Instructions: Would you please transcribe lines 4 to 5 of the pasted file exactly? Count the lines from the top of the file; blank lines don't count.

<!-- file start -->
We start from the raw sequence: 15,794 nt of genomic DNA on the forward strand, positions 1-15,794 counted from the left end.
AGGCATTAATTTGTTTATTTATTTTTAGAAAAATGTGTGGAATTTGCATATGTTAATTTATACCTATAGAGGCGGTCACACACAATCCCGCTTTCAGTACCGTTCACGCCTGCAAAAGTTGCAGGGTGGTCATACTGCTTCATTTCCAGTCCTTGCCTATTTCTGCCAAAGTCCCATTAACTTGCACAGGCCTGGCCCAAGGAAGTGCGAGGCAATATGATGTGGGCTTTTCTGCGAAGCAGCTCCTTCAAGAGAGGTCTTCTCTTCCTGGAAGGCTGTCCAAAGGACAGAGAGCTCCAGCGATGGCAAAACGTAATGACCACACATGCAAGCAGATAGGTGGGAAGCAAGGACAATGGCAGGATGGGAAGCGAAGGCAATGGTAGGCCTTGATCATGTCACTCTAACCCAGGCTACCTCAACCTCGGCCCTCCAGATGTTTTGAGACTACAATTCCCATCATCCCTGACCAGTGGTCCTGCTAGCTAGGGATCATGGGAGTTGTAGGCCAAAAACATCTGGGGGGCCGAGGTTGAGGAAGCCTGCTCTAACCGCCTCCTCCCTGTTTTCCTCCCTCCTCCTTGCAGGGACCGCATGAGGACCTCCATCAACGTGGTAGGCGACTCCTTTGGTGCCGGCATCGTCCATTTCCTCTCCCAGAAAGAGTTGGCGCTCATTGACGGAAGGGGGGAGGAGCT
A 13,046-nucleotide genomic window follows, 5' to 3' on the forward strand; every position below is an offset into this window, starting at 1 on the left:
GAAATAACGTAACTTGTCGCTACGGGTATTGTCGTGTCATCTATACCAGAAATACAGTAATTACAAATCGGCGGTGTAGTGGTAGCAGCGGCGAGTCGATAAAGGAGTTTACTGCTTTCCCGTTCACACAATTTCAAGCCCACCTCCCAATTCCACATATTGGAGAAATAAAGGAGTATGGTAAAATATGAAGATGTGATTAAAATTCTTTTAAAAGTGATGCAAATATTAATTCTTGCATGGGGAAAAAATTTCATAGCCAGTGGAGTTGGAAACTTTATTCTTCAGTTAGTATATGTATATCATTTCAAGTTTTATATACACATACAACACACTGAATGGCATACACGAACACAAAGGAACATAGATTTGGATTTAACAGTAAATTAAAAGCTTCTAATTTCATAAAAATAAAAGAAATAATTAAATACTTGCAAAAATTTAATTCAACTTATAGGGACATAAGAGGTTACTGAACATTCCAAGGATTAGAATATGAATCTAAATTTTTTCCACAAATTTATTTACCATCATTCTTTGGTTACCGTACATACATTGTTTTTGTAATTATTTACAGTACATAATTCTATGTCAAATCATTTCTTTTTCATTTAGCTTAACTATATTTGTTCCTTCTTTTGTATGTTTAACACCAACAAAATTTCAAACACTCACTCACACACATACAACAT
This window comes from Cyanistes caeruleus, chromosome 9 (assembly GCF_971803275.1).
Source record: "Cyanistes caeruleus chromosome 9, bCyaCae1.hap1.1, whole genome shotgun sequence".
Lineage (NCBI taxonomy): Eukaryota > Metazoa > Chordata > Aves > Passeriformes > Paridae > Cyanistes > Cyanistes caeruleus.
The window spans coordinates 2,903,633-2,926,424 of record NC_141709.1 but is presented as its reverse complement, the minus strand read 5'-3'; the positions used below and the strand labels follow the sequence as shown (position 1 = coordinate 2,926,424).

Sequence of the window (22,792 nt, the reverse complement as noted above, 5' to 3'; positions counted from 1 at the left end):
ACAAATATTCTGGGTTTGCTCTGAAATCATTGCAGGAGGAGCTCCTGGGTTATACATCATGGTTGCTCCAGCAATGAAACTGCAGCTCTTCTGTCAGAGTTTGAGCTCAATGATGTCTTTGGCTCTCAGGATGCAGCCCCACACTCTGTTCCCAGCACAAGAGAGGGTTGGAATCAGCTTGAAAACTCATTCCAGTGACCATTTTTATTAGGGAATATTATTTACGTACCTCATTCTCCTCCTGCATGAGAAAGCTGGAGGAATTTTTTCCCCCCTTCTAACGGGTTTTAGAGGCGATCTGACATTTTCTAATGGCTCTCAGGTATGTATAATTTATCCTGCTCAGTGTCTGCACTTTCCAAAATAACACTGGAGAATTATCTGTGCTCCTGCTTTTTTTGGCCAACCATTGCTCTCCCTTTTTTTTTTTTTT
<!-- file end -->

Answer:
GAAATAACGTAACTTGTCGCTACGGGTATTGTCGTGTCATCTATACCAGAAATACAGTAATTACAAATCGGCGGTGTAGTGGTAGCAGCGGCGAGTCGATAAAGGAGTTTACTGCTTTCCCGTTCACACAATTTCAAGCCCACCTCCCAATTCCACATATTGGAGAAATAAAGGAGTATGGTAAAATATGAAGATGTGATTAAAATTCTTTTAAAAGTGATGCAAATATTAATTCTTGCATGGGGAAAAAATTTCATAGCCAGTGGAGTTGGAAACTTTATTCTTCAGTTAGTATATGTATATCATTTCAAGTTTTATATACACATACAACACACTGAATGGCATACACGAACACAAAGGAACATAGATTTGGATTTAACAGTAAATTAAAAGCTTCTAATTTCATAAAAATAAAAGAAATAATTAAATACTTGCAAAAATTTAATTCAACTTATAGGGACATAAGAGGTTACTGAACATTCCAAGGATTAGAATATGAATCTAAATTTTTTCCACAAATTTATTTACCATCATTCTTTGGTTACCGTACATACATTGTTTTTGTAATTATTTACAGTACATAATTCTATGTCAAATCATTTCTTTTTCATTTAGCTTAACTATATTTGTTCCTTCTTTTGTATGTTTAACACCAACAAAATTTCAAACACTCACTCACACACATACAACAT
This window comes from Cyanistes caeruleus, chromosome 9 (assembly GCF_971803275.1).